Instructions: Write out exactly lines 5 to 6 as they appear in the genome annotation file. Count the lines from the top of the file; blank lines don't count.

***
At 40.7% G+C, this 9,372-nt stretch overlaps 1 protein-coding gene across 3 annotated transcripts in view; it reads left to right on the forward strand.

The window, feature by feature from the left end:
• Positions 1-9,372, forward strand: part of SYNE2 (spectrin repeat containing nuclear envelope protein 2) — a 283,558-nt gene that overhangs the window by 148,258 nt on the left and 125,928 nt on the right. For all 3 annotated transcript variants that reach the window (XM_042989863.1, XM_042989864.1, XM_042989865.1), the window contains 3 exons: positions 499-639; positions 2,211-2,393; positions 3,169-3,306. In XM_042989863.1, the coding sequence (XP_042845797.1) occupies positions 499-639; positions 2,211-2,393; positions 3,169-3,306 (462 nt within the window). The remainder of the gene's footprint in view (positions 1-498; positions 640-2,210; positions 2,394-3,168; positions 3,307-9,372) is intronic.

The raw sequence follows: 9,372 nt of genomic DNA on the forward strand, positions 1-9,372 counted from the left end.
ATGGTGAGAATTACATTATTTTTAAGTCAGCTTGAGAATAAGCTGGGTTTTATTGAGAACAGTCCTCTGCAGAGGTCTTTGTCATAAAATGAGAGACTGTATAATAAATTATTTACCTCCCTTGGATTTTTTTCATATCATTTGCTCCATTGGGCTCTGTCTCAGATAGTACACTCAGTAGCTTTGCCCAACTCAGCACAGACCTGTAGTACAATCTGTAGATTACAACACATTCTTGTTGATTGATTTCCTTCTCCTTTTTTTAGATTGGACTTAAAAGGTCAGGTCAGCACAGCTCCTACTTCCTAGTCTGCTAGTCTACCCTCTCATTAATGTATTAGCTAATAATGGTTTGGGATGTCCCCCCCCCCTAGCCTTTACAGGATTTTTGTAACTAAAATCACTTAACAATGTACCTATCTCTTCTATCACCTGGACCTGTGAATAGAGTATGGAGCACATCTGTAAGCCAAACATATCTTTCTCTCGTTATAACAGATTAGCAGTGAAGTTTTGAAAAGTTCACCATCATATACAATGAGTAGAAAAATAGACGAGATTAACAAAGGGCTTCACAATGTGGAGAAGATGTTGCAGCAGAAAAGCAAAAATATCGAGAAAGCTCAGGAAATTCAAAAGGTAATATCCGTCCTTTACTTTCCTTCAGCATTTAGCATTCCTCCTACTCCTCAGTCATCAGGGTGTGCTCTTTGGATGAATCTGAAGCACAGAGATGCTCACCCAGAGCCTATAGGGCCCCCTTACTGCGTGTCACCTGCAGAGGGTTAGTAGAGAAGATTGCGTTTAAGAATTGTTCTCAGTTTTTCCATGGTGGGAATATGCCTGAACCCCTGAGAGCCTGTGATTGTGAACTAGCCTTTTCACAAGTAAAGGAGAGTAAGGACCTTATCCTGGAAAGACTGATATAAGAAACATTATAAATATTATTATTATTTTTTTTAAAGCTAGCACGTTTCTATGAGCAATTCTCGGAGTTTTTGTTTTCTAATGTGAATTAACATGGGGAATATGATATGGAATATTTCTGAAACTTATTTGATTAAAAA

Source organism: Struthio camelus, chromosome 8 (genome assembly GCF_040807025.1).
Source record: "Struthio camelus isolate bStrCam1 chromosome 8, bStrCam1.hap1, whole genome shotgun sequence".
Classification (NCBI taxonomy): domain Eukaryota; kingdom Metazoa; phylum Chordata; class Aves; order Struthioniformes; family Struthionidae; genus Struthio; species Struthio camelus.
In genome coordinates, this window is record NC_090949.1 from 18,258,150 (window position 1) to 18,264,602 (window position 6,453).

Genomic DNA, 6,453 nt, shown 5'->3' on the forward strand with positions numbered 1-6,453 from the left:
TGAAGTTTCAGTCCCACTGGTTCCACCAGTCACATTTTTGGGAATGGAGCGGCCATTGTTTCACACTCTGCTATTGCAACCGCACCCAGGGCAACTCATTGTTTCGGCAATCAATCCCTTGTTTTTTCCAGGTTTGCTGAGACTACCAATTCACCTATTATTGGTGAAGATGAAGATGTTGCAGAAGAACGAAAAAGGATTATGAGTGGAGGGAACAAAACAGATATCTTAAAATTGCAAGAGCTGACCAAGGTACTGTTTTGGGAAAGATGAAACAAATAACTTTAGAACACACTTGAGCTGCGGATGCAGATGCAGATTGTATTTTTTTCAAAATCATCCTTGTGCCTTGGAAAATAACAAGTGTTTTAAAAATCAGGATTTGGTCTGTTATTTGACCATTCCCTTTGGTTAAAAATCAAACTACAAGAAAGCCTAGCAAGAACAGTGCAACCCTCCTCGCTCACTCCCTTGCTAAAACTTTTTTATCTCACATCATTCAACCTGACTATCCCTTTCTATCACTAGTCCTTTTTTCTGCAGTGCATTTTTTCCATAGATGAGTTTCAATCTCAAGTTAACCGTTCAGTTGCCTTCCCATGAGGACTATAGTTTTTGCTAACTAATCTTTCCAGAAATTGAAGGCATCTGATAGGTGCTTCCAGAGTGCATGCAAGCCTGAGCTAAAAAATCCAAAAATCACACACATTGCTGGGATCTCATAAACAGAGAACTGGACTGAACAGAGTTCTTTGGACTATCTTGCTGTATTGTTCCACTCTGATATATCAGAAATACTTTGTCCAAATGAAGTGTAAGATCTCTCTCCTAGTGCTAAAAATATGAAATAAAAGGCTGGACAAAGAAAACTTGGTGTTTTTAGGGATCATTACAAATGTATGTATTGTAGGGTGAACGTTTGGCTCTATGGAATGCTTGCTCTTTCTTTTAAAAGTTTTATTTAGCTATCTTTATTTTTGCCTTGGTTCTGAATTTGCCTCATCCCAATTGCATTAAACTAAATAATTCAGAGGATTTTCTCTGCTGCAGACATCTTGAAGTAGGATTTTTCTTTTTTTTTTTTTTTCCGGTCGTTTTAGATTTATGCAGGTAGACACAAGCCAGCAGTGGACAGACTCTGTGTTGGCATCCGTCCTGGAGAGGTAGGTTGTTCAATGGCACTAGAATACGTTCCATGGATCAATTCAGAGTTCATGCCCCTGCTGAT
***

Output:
ATGGTGAGAATTACATTATTTTTAAGTCAGCTTGAGAATAAGCTGGGTTTTATTGAGAACAGTCCTCTGCAGAGGTCTTTGTCATAAAATGAGAGACTGTATAATAAATTATTTACCTCCCTTGGATTTTTTTCATATCATTTGCTCCATTGGGCTCTGTCTCAGATAGTACACTCAGTAGCTTTGCCCAACTCAGCACAGACCTGTAGTACAATCTGTAGATTACAACACATTCTTGTTGATTGATTTCCTTCTCCTTTTTTTAGATTGGACTTAAAAGGTCAGGTCAGCACAGCTCCTACTTCCTAGTCTGCTAGTCTACCCTCTCATTAATGTATTAGCTAATAATGGTTTGGGATGTCCCCCCCCCCTAGCCTTTACAGGATTTTTGTAACTAAAATCACTTAACAATGTACCTATCTCTTCTATCACCTGGACCTGTGAATAGAGTATGGAGCACATCTGTAAGCCAAACATATCTTTCTCTCGTTATAACAGATTAGCAGTGAAGTTTTGAAAAGTTCACCATCATATACAATGAGTAGAAAAATAGACGAGATTAACAAAGGGCTTCACAATGTGGAGAAGATGTTGCAGCAGAAAAGCAAAAATATCGAGAAAGCTCAGGAAATTCAAAAGGTAATATCCGTCCTTTACTTTCCTTCAGCATTTAGCATTCCTCCTACTCCTCAGTCATCAGGGTGTGCTCTTTGGATGAATCTGAAGCACAGAGATGCTCACCCAGAGCCTATAGGGCCCCCTTACTGCGTGTCACCTGCAGAGGGTTAGTAGAGAAGATTGCGTTTAAGAATTGTTCTCAGTTTTTCCATGGTGGGAATATGCCTGAACCCCTGAGAGCCTGTGATTGTGAACTAGCCTTTTCACAAGTAAAGGAGAGTAAGGACCTTATCCTGGAAAGACTGATATAAGAAACATTATAAATATTATTATTATTTTTTTTAAAGCTAGCACGTTTCTATGAGCAATTCTCGGAGTTTTTGTTTTCTAATGTGAATTAACATGGGGAATATGATATGGAATATTTCTGAAACTTATTTGATTAAAAA

Source organism: Struthio camelus, chromosome 8 (genome assembly GCF_040807025.1).